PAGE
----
Can Nurses Commit Medical Malpractice?
When the average person thinks of medical malpractice, they think almost exclusively of doctors. However, any licensed medical professional is, in theory, able to commit malpractice. Nurses are the most common culprits, aside from doctors, though others such as pharmacists and midwives are sometimes held liable. If you believe you have received substandard medical care from a worker who should be held to a higher standard, you may have a case.Examples of Nurse Malpractice
Nurse malpractice can be both extremely similar and very different than causes of action for malpractice against doctors. The underlying charge is generally the same - that a nurse may be presumed to be negligent if they do not exercise a similar level of skill, knowledge and care in diagnosis and treatment to that of a reasonably careful nurse in the same circumstances. However, the standard of care itself will differ from that expected of doctors, simply because different levels of experience and schooling are required.
One trend that is seen fairly often is that nurse malpractice tends to revolve more around acts or statements of omission - that is, a lack of action rather than an incorrect or improper action. For example, a nurse may be held to commit malpractice when failing to administer medication to a patient, or failing to inform a doctor (or other emergency personnel) if a patient’s condition changes. It is also important to note that in these situations, a doctor may conceivably be held at least partly liable for the nurse’s actions (or lack thereof); it depends on how closely supervised the nurse is, and whether they are held to be an employee of the doctor or hospital, rather than a person working for themselves.Negligent or Intentional Infliction of Emotional Distress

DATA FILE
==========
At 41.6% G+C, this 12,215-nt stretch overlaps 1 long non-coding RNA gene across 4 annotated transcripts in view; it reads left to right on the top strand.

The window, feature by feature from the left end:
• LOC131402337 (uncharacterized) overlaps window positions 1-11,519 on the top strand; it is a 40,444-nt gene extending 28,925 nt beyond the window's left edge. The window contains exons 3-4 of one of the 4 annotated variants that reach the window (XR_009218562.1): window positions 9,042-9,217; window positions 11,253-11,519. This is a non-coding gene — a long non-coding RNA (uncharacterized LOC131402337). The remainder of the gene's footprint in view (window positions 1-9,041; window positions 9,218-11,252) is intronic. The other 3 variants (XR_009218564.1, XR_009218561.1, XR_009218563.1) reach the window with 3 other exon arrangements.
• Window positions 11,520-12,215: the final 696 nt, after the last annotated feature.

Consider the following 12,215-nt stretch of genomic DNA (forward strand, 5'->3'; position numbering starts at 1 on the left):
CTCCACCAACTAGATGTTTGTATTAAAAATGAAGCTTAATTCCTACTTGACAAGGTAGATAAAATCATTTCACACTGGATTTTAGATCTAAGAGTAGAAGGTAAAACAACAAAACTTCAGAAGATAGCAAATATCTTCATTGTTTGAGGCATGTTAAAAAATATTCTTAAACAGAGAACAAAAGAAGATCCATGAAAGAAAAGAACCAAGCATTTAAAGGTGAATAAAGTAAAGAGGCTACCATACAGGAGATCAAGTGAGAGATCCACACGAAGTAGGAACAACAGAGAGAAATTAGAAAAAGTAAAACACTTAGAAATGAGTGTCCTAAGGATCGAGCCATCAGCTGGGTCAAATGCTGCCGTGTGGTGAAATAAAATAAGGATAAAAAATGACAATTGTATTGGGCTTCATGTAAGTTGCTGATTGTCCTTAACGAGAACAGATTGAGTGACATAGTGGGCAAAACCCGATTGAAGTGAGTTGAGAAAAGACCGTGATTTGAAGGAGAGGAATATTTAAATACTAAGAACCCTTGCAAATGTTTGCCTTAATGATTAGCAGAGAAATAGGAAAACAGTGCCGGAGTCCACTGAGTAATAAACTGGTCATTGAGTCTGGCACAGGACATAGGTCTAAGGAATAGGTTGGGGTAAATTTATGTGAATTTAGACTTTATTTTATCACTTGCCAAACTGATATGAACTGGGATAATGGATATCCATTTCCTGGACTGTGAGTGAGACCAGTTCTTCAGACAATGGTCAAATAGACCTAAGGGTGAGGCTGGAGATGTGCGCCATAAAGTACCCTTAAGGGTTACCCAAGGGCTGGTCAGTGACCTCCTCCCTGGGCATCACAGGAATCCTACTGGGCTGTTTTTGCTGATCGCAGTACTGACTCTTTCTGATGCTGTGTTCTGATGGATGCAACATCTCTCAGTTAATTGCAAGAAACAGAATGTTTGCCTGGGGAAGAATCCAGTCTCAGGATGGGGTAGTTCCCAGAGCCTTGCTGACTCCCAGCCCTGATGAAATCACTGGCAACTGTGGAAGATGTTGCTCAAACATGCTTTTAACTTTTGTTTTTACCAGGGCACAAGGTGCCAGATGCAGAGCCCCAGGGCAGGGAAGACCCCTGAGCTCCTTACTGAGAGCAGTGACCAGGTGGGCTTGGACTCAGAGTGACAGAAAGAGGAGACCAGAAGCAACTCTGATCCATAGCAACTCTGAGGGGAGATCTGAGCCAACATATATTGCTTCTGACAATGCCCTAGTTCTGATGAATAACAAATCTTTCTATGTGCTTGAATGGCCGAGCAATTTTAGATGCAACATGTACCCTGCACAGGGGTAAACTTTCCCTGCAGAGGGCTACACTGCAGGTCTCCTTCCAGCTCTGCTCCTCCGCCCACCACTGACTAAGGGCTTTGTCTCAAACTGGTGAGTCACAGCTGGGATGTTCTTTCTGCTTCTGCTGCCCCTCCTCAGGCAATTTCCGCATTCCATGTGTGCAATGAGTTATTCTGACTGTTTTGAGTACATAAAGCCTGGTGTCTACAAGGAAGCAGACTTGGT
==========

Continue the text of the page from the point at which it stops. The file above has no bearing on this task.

One caveat that is somewhat unique to California is that nurses are the medical professionals most often held liable for negligent or intentional infliction of emotional distress (NIED and IIED). Most states have abolished causes of action for NIED, but California does recognize it, and if a nurse is held to be negligent, they are more likely to also be held liable for NIED than a doctor, simply because they are often closer to the patient.
NIED suits are most often brought on behalf of bystanders, such as family members, but it can also occur in the realm of elder abuse. Nurses are the primary caregivers in many nursing homes, and as such, it is not uncommon that accusations of elder abuse are brought against them, both legitimate and illegitimate. California law simply allows for NIED claims to be brought alongside general claims of medical malpractice.Seek Clarification With a Medical Malpractice Attorney
Just because someone is not a medical doctor does not mean that they cannot breach the acceptable standard of care. If you or a loved one has been harmed by a negligent nurse, you deserve to be heard. The understanding San Jose medical malpractice attorneys at Corsiglia, McMahon & Allard, L.L.P. will help to answer your questions, and do our best to suggest a path for you and your family that will offer the best chance to get your life back to normal. Contact us today at (408) 289-1417 or via our website to set up a free consultation. We serve San Jose, the Bay Area, and the counties of San Mateo, San Benito, Santa Clara, Monterey, and Alameda.Source